By Simin Royanian, Jan. 10, 2005.

I am commenting on "Whose War Is It Now?" by Mustafa Malik.

Malik wrote:

The United States overthrew Saddam Hussein only to be overwhelmed by a Sunni Arab insurgency.

Royanian comments:

It is not an "insurgency". It is a war of resistance against the illegal US war on the people of Iraq, a war the US carries on in violation of international law. According to Webster, insurgency is a revolt against a government by its citizens. The Iraqi people are fighting against the US army. The use of this word to refer to the Iraqi resistance constitutes a political assertion that the war of the US in Iraq has ended in victory, that a democratic, indigenous Iraqi government is ruling the country, and then, that there is an insurgency by a portion of the citizens against their own government. As usual with the Conservatives, this is a lie. The fact is that there is a war in Iraq (in fact the US government agrees that a war is going on) and since there is no Iraqi government or army, the people's resistance is carrying on the war of resistance against their occupiers.

Quoting Malik further:

But Sunni Arabs, being a minority, can't come to power through the Jan. 30 elections. This is why most of them are boycotting the vote.


Mr. Malik continues in total denial of reality. The current resistance of the Iraqi people did not begin as a response to the announcement of the elections. It is the continuation of the resistance to the occupation. This resistance began very early and has been waged continuously against the US army and its co-conspirators and spies within Iraq. In the USA, the fashion is to forget history even as recent as 2003. When the resistance against the war started, the US government and its pundits and its media declared that the resistance was spearheaded by the Shia leaders who had taken refuge in Iran during the Hussein rule. They reported that the Shia Badr army, trained in Iran, was coming to Iraq to fight the US. Ever since the beginning of this war, the resistance has moved across the country, involving a cross section of the people. We read of Sadr and his poor working-class supporters in Sadr City; we read of the uprising in Najaf, one of the bloodiest massacre of the Iraqi people, Najaf being the holiest city of Shias. This is a guerrilla war, an underground resistance, which smolders among masses of supporters, showing itself as opportunities arise, in the tradition of all guerrilla wars.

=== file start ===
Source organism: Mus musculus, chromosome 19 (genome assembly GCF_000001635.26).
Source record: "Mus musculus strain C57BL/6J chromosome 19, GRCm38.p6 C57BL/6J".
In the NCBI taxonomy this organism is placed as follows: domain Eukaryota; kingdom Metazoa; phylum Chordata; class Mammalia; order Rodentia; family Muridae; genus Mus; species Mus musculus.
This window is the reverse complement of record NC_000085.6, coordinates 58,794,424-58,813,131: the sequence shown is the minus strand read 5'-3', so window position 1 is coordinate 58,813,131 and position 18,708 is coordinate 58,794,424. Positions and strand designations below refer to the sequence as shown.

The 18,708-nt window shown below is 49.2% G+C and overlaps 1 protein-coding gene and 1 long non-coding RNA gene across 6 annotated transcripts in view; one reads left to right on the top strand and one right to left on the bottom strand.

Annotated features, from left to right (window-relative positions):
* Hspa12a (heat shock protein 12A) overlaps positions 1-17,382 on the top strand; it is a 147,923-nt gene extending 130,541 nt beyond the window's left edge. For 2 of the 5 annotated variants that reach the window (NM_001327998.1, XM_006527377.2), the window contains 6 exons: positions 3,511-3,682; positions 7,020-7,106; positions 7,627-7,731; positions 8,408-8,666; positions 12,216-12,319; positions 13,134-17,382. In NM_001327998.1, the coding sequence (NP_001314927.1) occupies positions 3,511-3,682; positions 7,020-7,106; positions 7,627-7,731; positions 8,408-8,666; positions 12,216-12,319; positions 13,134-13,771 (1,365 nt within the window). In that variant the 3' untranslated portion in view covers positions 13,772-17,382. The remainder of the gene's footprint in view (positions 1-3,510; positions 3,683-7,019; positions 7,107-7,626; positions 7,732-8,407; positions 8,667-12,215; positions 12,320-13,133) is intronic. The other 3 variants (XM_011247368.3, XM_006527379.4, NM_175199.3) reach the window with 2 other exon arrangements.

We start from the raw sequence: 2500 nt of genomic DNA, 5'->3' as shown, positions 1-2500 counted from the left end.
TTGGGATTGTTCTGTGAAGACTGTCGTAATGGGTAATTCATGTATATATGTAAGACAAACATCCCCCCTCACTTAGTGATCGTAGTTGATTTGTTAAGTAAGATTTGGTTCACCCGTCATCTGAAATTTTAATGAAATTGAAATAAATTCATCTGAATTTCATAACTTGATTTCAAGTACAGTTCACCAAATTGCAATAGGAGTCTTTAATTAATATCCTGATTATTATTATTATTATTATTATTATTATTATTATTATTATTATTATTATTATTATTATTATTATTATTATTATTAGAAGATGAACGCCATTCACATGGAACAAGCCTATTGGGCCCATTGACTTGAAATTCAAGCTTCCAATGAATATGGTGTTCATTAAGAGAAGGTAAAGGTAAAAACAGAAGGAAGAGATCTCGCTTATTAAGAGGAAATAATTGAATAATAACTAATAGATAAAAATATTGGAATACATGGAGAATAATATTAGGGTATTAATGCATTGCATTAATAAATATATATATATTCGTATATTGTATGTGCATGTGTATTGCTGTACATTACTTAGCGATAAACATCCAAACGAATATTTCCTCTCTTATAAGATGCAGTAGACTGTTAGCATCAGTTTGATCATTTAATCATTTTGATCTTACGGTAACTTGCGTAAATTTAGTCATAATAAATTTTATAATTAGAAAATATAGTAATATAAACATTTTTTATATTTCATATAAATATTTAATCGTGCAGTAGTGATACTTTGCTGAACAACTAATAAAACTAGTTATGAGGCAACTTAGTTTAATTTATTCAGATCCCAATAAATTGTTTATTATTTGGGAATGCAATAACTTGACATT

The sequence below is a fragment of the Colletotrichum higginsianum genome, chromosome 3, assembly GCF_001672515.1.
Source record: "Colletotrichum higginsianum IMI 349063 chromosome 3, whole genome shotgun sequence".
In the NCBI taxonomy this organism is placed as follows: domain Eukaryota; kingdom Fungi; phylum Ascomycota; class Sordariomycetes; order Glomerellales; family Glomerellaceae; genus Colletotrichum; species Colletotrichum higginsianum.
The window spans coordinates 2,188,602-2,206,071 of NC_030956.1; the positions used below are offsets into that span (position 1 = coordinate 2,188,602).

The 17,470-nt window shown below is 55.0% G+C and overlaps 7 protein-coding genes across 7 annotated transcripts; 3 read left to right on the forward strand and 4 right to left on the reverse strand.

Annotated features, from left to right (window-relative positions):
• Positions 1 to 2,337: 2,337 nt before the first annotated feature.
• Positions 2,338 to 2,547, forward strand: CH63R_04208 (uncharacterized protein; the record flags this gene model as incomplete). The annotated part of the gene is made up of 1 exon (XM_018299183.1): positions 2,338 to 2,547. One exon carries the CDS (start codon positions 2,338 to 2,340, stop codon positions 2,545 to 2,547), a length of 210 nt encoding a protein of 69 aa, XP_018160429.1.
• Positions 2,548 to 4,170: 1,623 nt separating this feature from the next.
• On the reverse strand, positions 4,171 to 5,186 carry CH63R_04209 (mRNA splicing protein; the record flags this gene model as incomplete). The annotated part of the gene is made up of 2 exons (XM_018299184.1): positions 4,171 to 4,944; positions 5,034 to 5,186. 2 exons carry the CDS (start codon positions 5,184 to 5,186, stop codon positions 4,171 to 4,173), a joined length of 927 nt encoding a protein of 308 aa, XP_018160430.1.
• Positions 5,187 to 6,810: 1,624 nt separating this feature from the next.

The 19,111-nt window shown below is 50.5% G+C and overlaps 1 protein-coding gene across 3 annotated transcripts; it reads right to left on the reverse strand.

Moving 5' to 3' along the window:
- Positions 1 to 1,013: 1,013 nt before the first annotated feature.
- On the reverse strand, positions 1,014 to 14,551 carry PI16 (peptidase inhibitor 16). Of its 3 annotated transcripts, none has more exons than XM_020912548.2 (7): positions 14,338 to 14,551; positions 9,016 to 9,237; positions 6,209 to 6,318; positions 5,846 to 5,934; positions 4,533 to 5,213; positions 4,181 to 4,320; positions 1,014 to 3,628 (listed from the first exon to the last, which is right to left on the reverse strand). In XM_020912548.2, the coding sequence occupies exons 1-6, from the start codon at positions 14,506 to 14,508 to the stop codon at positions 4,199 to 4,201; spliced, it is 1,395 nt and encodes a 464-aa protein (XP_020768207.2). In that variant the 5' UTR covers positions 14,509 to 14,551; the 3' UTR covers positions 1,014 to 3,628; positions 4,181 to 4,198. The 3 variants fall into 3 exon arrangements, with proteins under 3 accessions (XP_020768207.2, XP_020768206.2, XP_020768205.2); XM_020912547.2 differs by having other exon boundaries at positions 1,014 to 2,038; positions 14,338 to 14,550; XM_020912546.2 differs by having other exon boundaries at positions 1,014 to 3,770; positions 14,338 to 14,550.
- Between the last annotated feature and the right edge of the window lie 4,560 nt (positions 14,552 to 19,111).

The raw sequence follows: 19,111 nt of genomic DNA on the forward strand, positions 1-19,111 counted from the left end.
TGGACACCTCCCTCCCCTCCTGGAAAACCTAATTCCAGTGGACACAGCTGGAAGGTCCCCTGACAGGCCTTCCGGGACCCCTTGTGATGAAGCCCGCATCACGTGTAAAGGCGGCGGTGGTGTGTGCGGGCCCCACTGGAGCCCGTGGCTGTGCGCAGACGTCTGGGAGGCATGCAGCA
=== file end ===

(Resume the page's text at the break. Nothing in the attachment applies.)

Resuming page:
The attributes of Sunni or Shia do not define or explain the resistance, since the resistance is not by Sunnis against Shias or vice versa. All the attacks of the resistance, whether happening in a city with majority Sunni or majority Shia population, are against the occupation forces.

On the one hand, the US government and its ideologues characterize the liberation movements of the people of the Middle East in terms of Islam against the "Judeochristian, Western civilization", but now they tell us that in Iraq it is a war of one section of Moslems against the others.

The differences of opinions among the individuals who are Shia or Sunni are like the differences among various Protestant sects in the US, at best. Saddam Hussein created political division among the ruling class of the Shia and the Sunnis, by oppressing the majority Shia, especially in the interest of his alliance against Iran and its Islamic government, which is of Shia belief. Then when Hussein became the US enemy in 1991, the US tried to bolster the grievances of the Shia majority against Hussein's government to fight Hussein. If it is true that the Sunnis' and Shias' differences are the determining factors in the wars of the US against the Middle East people, how come these issues were not in existence prior to the establishment of the Islamic government in Iran. The notion of a strong hostility between the Sunni and Shia people is an invention of the CIA, Pentagon and neocon ideologues.

A pro-Iranian electoral alliance of the Shi'ite majority is predicted to win a majority of parliamentary seats and form the government. The Iranians are helping the alliance with money and volunteers, . . .

Where are the documents, pictures, films, and independent journalist reports of this? It is amazing how the standard of journalism has evaporated in the USA. It is interesting that the Washington Post reported that the King of Jordan has reported that up to a million Iranians have crossed the border with Iraq to influence the elections. One should wonder who has better knowledge of border crossings from Iran to Iraq? The CIA and the American special forces or the King of Jordan?